“I’m never getting back on a plane with the kids until they are all at least eight years old!” – A vow I made in complete sincerity just after I was one of those people on a plane.
Four years ago I was the pregnant mother with the screaming two year old at the airport. The mother from the family with the seats in the back of the plane. The mother who had to carry her screaming recalcitrant two year old down the entire length of the plane. As if announcing to all the passengers- here we are- and it’s going to be ugly. And oh was it ugly. Screaming, and more screaming- and seat kicking- and that was all while we were sitting waiting (and waiting, and waiting, and waiting) for take off. Shortly after we took off, my screamer fell asleep on top of me and despite the uncomfortableness that comes with having a small child sleeping in your lap in a tiny airplane seat when you are six months pregnant with your third child while your needy first child is crowding you for attention, I left her there – because I had a serious fear of more screaming. When we emerged from the hot sweaty hell that was the airplane. I swore I was never doing that again.
Until I did.
Last Christmas my Grandpa approached us with an incredibly generous gift. A Florida vacation to visit him and my Granny there in the early spring. His offer involved super nice things like a flight and a rental car and even letting us stay in their condo. But, and I checked, it didn’t come with the offer of a nanny to fly with our kids. I internally cringed at the thought of flying and said yes anyway.
And that is how I found myself headed up the stairs to wake up the girls (ages 3, 5, and 8) and head to the airport to break my vow from four years earlier.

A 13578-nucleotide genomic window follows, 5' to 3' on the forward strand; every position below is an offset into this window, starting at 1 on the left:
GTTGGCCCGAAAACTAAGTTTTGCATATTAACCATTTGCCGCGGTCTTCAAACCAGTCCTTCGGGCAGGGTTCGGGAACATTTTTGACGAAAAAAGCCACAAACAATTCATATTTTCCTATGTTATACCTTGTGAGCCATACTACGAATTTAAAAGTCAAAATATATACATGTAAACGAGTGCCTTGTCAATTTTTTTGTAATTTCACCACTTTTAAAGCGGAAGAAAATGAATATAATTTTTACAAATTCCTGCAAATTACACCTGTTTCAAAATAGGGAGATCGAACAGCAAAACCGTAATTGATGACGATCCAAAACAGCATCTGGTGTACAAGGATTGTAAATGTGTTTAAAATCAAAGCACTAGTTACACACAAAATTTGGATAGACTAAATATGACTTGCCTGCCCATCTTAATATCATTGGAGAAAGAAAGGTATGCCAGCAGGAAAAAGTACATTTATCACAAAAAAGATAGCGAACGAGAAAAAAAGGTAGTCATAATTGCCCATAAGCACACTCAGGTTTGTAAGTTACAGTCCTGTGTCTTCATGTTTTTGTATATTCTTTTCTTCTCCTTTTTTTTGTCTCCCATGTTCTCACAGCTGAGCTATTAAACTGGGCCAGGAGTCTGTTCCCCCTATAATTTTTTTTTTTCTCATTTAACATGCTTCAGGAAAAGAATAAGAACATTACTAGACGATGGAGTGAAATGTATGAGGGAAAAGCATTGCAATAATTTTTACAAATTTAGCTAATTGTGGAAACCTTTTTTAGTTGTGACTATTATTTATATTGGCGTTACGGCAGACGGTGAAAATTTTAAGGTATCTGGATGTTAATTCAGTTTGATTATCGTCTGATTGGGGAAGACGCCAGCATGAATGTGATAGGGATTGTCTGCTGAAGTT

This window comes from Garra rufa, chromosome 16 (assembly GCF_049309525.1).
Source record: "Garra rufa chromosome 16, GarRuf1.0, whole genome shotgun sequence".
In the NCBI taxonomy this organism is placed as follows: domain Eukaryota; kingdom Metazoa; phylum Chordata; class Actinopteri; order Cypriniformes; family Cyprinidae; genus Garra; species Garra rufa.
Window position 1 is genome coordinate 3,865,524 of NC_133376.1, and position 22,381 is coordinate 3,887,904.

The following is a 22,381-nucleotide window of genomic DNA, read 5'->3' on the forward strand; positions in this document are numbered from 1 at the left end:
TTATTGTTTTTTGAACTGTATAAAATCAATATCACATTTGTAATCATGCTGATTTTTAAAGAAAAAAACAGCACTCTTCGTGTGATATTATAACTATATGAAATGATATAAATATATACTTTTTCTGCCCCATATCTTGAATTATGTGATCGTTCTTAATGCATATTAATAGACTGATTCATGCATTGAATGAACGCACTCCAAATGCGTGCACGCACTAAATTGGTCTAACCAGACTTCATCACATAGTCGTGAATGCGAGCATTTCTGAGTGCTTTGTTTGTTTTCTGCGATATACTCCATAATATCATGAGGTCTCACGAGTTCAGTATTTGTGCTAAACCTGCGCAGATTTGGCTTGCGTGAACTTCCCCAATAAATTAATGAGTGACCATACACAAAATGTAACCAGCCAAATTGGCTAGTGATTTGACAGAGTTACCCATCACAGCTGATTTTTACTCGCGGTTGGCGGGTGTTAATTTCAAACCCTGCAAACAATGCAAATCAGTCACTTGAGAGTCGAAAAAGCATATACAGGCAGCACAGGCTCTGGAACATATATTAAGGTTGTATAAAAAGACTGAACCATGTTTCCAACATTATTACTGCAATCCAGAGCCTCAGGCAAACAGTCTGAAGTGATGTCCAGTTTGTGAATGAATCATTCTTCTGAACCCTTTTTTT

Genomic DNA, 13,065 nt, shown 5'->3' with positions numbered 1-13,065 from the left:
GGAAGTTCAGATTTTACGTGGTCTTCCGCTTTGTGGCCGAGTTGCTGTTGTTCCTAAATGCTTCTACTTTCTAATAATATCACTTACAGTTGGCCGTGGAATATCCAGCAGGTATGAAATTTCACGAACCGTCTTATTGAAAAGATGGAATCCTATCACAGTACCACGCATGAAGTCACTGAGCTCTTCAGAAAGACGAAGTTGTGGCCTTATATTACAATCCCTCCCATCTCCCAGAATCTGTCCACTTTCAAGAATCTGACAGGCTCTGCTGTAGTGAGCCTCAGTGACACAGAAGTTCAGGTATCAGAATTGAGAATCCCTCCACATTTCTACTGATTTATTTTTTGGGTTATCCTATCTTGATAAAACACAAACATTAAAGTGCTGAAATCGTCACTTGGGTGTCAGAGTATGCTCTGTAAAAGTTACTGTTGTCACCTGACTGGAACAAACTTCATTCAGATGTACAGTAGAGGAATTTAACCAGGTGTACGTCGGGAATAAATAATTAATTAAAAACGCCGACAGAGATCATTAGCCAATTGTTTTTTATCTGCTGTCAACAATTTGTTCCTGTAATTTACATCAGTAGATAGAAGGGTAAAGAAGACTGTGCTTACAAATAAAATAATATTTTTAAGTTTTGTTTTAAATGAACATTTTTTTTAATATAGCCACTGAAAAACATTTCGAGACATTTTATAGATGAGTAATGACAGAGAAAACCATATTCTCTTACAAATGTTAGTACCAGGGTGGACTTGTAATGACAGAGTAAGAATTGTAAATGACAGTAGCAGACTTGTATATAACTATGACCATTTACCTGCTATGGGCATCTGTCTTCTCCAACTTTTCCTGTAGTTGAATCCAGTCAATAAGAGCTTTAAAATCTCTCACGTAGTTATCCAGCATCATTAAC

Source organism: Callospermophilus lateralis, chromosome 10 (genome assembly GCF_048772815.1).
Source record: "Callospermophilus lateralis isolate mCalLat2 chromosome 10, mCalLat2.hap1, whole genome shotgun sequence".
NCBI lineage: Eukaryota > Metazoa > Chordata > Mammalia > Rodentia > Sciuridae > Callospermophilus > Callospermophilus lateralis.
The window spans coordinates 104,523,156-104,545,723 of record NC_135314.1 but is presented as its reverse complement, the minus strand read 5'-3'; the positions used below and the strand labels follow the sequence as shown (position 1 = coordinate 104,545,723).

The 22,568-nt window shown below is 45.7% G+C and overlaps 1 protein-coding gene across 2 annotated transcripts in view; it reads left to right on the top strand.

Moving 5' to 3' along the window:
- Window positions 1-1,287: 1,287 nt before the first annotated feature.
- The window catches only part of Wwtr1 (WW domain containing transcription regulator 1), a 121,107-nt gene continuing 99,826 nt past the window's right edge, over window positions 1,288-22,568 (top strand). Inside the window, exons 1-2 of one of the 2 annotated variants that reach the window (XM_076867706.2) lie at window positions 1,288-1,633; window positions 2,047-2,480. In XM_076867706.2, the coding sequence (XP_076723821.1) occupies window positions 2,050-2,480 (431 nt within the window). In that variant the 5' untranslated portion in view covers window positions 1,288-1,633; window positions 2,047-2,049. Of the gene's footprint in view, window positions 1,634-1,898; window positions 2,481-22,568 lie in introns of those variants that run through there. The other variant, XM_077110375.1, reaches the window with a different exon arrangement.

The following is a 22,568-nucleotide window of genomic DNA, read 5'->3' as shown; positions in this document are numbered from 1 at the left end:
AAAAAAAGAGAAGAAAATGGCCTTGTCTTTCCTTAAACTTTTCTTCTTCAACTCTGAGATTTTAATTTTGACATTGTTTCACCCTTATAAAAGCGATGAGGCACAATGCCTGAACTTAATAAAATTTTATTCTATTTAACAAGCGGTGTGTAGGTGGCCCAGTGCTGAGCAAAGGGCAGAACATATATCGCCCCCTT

I was prepared.
I had plans. I had been given advice. I was armed with new coloring books and tiny toys and snacks and kids who are experts at long car rides.
I was ready.
And then I went to wake up Jane.
The three year old.
The wildcard in all my fears for the flight.
And, while her sisters had bounced out of bed in excitement, she didn’t want to wake up. Uh-oh.
When I did get her up she promptly re-fell asleep on the couch. Uh- oh.
That’s right, I was about to get on a plane with three kids, two of whom were under my randomly assigned age requirement and one of those was sick.
“But”, I mentally reassured myself, “she’s just tired sick. I can carry her. John can herd the others, manage the tickets and we’ll be fine.”
And that’s what we did.
Then, as we were standing at the front of the line for the security check, she said it: “I think I’m gonna throw up.”
Just like that, we were gone from the line. I was holding her over a garbage can, John had disappeared looking for barf bags and a very nice woman was trying to convince me it was going to be fine. The garbage can was unnecessary. John came back- with bags. We re-herded the other two, got ourselves back in line and just after showing ID’s she said it again…
“Right this way Ma’m”
Jane and I were ushered through a security check point faster than I thought possible and directed to the nearest garbage can on the other side. Fortunately, it was yet another false alarm.
So we waited, in various states of health, excitement and dread, for our flight to board.
And while boarding went smoothly, I’m afraid Jane didn’t take in much of her first airplane ride.
Of course, we didn’t have a direct flight. We had to change planes with a bit of a layover because the only thing more fun than flying with small kids is herding little naive country children through large metropolitan airports trying not to lose them in the crowd.
Safely at our new gate, all in one piece and with some lunch beside, Jane perked up. Had a bit to drink. Had a bit to eat. Announced that she was gonna throw up and promptly did so all over the carpet at gate C21.
Interesting things of note:
-Some strangers will supply copious amounts of napkins, quickly and without being asked.
-Some strangers will affect not to notice the pile of vomit by their feet.
-No one will relocate to a different spot.
-Puking always makes kids feel better.
-And, despite the fact that she slept most of the rest of the way, I still really don’t like flying with kids.
(Not to worry, by the next morning Jane was her usual cheerful non-puking self and we had a wonderful vacation… Except for the turbulent flight home where she looked at me and said, “My belly hurts!”)